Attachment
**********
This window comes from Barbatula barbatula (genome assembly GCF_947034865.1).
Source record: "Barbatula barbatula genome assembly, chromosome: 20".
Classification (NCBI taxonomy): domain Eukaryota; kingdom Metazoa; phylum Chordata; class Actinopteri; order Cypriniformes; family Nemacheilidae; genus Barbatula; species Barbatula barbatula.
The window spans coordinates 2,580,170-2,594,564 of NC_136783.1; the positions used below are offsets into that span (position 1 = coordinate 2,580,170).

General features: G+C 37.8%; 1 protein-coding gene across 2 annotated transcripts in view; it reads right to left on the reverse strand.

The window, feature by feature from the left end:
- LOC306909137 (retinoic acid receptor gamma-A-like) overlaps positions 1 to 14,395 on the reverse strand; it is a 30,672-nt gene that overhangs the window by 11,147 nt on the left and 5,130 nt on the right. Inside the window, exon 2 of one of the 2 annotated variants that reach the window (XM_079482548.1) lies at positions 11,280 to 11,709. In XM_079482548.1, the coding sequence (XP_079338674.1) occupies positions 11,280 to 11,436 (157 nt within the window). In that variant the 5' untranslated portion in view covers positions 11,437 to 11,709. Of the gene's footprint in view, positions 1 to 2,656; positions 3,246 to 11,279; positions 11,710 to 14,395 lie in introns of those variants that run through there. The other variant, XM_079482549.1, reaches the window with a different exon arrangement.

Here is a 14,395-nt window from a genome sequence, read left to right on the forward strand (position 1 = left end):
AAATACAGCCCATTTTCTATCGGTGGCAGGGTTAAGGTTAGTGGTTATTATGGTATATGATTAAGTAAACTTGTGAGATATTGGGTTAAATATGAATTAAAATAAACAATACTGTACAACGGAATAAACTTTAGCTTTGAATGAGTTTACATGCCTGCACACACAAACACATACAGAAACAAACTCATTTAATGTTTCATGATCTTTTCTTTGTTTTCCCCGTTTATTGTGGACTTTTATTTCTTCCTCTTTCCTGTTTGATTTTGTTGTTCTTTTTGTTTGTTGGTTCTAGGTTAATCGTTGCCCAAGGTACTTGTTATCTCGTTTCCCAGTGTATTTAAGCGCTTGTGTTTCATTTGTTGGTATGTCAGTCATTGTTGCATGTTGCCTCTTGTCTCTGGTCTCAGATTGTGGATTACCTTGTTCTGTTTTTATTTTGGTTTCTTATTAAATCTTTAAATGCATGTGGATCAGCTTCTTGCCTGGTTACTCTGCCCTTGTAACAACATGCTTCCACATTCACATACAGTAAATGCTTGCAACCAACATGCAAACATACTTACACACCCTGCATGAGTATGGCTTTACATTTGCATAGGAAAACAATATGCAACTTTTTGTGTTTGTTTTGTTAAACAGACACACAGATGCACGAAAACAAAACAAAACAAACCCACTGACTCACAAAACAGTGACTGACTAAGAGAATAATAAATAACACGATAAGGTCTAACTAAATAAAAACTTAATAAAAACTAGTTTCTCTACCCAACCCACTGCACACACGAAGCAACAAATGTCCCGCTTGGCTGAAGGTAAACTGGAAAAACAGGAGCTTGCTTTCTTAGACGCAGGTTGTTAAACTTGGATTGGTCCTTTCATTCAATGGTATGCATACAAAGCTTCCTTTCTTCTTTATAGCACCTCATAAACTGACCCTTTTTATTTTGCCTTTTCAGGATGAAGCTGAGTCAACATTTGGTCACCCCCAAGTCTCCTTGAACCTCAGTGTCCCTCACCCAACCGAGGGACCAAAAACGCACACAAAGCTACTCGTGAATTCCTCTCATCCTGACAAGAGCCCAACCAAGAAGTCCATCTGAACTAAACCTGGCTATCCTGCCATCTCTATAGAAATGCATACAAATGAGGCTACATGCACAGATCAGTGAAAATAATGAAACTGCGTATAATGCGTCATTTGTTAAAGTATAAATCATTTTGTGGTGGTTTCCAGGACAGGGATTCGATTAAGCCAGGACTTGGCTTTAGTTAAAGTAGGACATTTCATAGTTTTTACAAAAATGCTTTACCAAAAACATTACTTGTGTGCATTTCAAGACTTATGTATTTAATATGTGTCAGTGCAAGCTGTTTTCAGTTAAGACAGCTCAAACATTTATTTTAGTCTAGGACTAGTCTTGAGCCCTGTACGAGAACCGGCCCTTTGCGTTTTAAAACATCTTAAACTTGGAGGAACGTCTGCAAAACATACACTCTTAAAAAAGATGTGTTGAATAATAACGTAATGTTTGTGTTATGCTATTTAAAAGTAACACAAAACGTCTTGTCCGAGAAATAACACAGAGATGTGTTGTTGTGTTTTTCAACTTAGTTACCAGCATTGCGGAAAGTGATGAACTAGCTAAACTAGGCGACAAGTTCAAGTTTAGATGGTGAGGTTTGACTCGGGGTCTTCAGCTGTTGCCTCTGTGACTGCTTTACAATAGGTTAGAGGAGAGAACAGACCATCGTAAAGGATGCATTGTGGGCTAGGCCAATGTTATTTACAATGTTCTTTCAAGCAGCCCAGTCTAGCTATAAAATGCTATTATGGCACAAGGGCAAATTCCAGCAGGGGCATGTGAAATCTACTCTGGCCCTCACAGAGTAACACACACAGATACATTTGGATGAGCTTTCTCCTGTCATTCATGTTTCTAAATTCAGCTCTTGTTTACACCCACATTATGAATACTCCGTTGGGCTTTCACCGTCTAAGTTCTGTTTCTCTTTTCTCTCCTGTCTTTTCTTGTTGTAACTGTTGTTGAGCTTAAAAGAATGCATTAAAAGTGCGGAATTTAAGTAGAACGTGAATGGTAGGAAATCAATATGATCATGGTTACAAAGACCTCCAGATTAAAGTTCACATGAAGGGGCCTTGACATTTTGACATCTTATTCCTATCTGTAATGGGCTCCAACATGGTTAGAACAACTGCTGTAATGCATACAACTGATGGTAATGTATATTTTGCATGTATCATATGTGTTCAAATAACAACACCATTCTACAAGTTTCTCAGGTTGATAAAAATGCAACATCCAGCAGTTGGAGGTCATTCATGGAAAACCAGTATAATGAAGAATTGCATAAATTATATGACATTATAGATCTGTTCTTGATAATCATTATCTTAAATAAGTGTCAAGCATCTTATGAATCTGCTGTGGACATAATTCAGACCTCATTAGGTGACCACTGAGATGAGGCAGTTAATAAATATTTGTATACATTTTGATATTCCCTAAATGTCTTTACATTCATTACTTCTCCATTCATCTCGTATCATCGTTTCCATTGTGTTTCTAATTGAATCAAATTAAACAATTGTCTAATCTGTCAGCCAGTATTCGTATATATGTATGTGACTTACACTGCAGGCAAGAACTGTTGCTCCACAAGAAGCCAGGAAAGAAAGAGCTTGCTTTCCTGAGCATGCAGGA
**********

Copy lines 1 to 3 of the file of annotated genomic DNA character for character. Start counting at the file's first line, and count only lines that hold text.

This window comes from Barbatula barbatula (genome assembly GCF_947034865.1).
Source record: "Barbatula barbatula genome assembly, chromosome: 20".
Classification (NCBI taxonomy): domain Eukaryota; kingdom Metazoa; phylum Chordata; class Actinopteri; order Cypriniformes; family Nemacheilidae; genus Barbatula; species Barbatula barbatula.